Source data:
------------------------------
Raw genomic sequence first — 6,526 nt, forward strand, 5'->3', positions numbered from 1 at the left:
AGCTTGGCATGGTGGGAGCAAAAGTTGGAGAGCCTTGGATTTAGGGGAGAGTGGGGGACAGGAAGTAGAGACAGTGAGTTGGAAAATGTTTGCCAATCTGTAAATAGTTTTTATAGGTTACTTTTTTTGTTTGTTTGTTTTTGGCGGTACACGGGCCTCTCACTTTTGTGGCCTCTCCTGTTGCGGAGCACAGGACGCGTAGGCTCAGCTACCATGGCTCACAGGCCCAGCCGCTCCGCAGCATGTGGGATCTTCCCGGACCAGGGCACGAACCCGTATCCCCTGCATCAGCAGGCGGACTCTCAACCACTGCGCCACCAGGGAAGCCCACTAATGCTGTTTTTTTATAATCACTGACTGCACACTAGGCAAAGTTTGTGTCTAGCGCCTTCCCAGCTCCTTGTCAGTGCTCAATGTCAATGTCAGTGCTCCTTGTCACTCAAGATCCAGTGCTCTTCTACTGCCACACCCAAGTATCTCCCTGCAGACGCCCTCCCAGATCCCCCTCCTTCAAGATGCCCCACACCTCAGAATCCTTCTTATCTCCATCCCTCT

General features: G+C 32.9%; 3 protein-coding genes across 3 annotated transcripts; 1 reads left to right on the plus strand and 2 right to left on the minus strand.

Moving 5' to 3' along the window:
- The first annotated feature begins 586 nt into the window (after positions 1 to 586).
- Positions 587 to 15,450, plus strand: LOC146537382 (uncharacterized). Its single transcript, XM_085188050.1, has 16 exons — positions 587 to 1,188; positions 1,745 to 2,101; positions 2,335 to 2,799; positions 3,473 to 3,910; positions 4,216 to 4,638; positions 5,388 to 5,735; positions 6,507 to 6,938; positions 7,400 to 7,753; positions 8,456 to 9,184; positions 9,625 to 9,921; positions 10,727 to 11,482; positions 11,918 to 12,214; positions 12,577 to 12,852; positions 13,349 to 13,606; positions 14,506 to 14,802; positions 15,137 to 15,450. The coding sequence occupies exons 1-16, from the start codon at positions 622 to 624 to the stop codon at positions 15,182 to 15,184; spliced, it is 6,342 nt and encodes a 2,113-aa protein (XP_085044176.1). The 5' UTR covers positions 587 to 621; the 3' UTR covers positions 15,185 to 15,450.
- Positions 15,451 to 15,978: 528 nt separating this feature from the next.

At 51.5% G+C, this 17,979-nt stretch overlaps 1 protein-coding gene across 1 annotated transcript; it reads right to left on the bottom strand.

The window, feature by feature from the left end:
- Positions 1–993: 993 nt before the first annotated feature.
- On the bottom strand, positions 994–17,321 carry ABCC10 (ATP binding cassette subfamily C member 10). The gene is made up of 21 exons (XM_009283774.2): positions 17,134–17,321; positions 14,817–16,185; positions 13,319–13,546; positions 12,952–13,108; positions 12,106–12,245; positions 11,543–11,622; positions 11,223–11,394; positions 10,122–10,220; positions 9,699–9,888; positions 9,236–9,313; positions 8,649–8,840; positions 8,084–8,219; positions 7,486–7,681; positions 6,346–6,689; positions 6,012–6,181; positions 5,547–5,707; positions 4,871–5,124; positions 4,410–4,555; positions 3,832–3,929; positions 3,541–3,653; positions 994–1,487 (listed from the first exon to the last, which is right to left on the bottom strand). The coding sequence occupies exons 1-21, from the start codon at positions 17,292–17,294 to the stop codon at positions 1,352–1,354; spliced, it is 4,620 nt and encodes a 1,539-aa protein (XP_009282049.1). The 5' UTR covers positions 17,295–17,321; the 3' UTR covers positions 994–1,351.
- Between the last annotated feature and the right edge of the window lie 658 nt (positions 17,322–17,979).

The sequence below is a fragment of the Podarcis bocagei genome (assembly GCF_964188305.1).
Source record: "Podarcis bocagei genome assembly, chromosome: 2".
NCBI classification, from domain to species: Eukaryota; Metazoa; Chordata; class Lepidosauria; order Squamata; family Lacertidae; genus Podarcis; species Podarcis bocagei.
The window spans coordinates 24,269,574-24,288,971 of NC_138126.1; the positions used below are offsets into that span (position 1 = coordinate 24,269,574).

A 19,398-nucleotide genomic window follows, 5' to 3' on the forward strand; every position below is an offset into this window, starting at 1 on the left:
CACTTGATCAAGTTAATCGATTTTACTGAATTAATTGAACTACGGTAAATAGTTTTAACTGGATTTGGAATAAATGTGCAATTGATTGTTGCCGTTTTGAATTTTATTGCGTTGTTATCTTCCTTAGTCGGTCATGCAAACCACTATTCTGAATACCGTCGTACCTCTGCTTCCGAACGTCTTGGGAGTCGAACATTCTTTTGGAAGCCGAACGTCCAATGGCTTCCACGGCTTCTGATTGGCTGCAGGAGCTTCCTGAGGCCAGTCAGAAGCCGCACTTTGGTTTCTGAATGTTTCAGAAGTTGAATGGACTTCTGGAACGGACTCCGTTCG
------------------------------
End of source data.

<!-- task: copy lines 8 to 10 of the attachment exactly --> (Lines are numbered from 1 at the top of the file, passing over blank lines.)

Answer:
At 51.5% G+C, this 17,979-nt stretch overlaps 1 protein-coding gene across 1 annotated transcript; it reads right to left on the bottom strand.

The window, feature by feature from the left end:
- Positions 1–993: 993 nt before the first annotated feature.